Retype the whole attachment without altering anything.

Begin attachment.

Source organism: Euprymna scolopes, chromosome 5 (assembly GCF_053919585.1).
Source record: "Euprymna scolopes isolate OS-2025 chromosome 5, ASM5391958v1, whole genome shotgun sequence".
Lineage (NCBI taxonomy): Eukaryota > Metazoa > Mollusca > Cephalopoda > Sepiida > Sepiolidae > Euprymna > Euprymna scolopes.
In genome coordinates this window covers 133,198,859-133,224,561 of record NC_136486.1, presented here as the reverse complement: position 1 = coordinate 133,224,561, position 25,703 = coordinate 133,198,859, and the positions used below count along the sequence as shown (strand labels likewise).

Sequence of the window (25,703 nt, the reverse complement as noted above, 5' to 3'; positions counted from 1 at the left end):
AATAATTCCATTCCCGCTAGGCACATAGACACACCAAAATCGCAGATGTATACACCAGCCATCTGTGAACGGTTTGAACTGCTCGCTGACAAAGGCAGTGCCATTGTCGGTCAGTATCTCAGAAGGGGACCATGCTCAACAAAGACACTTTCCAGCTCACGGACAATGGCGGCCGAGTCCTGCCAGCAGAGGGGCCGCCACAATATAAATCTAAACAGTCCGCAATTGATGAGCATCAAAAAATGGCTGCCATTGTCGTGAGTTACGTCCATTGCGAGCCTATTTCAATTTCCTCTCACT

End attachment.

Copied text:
Source organism: Euprymna scolopes, chromosome 5 (assembly GCF_053919585.1).
Source record: "Euprymna scolopes isolate OS-2025 chromosome 5, ASM5391958v1, whole genome shotgun sequence".
Lineage (NCBI taxonomy): Eukaryota > Metazoa > Mollusca > Cephalopoda > Sepiida > Sepiolidae > Euprymna > Euprymna scolopes.
In genome coordinates this window covers 133,198,859-133,224,561 of record NC_136486.1, presented here as the reverse complement: position 1 = coordinate 133,224,561, position 25,703 = coordinate 133,198,859, and the positions used below count along the sequence as shown (strand labels likewise).

Sequence of the window (25,703 nt, the reverse complement as noted above, 5' to 3'; positions counted from 1 at the left end):
AATAATTCCATTCCCGCTAGGCACATAGACACACCAAAATCGCAGATGTATACACCAGCCATCTGTGAACGGTTTGAACTGCTCGCTGACAAAGGCAGTGCCATTGTCGGTCAGTATCTCAGAAGGGGACCATGCTCAACAAAGACACTTTCCAGCTCACGGACAATGGCGGCCGAGTCCTGCCAGCAGAGGGGCCGCCACAATATAAATCTAAACAGTCCGCAATTGATGAGCATCAAAAAATGGCTGCCATTGTCGTGAGTTACGTCCATTGCGAGCCTATTTCAATTTCCTCTCACT